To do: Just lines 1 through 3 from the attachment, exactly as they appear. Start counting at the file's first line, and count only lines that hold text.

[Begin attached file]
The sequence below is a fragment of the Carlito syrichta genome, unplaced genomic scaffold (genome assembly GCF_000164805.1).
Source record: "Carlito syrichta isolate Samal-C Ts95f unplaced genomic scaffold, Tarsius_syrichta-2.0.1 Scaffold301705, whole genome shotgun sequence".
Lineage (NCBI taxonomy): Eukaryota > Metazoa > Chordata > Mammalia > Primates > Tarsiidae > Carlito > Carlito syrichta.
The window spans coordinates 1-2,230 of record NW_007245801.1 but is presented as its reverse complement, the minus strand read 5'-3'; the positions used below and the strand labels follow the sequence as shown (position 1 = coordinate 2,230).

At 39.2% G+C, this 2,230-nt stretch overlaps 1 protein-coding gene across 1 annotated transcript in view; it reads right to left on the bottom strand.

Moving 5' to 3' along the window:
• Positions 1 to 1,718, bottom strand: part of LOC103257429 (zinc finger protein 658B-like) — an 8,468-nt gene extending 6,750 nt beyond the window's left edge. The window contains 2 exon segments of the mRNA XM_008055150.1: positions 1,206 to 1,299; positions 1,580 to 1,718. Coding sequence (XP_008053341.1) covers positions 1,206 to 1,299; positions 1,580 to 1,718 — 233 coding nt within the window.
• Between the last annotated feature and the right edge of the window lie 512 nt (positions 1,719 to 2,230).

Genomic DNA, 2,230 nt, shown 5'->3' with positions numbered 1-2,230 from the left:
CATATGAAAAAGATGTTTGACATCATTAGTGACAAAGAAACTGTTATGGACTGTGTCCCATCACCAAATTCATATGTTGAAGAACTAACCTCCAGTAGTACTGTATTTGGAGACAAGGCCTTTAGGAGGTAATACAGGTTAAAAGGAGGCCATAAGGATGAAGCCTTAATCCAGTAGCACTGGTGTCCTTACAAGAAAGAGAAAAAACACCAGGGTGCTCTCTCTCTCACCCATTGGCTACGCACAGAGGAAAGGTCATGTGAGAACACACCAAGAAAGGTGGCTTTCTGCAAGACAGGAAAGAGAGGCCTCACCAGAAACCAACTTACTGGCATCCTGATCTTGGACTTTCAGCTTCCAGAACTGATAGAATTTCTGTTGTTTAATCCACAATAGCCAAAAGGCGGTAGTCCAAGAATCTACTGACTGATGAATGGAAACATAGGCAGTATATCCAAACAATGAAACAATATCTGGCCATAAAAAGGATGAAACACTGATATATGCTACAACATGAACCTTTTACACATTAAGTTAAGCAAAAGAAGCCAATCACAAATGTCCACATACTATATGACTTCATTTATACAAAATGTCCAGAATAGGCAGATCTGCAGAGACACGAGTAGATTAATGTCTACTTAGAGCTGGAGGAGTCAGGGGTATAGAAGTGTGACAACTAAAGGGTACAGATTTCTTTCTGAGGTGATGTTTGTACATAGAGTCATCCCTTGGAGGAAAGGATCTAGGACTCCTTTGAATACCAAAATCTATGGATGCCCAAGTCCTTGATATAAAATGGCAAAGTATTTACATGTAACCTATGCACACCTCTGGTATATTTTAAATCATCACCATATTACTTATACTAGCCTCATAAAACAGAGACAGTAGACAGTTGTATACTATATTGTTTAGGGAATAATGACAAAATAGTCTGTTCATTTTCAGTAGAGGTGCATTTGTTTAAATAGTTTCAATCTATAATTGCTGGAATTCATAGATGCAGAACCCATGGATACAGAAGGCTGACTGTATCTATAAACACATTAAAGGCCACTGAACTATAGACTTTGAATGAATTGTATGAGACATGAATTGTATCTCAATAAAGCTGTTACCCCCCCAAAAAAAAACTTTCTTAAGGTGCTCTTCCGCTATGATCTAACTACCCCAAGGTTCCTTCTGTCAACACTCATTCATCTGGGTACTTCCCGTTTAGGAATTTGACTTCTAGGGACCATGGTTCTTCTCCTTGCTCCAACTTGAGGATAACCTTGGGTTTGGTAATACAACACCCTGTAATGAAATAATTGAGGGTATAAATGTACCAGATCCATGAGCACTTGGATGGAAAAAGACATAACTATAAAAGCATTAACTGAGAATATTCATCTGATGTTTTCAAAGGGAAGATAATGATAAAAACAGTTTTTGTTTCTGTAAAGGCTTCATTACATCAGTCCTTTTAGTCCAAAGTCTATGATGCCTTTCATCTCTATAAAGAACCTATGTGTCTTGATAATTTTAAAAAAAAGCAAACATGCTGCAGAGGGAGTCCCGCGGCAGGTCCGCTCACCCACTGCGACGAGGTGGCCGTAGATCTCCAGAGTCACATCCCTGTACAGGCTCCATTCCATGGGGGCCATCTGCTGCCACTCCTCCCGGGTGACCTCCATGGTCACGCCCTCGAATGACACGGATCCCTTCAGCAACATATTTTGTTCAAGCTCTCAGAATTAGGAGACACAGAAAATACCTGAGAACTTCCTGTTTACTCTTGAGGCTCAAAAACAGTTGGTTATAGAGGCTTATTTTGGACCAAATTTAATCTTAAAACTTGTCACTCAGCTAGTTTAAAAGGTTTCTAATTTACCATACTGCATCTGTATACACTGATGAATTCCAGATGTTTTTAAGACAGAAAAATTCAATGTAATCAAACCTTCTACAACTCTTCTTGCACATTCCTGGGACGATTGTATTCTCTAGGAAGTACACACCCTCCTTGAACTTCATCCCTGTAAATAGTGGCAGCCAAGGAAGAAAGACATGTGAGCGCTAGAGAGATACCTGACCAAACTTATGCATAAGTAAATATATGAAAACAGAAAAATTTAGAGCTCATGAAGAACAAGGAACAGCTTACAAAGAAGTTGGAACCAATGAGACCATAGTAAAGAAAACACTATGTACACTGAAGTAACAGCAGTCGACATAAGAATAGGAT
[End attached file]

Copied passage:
The sequence below is a fragment of the Carlito syrichta genome, unplaced genomic scaffold (genome assembly GCF_000164805.1).
Source record: "Carlito syrichta isolate Samal-C Ts95f unplaced genomic scaffold, Tarsius_syrichta-2.0.1 Scaffold301705, whole genome shotgun sequence".
Lineage (NCBI taxonomy): Eukaryota > Metazoa > Chordata > Mammalia > Primates > Tarsiidae > Carlito > Carlito syrichta.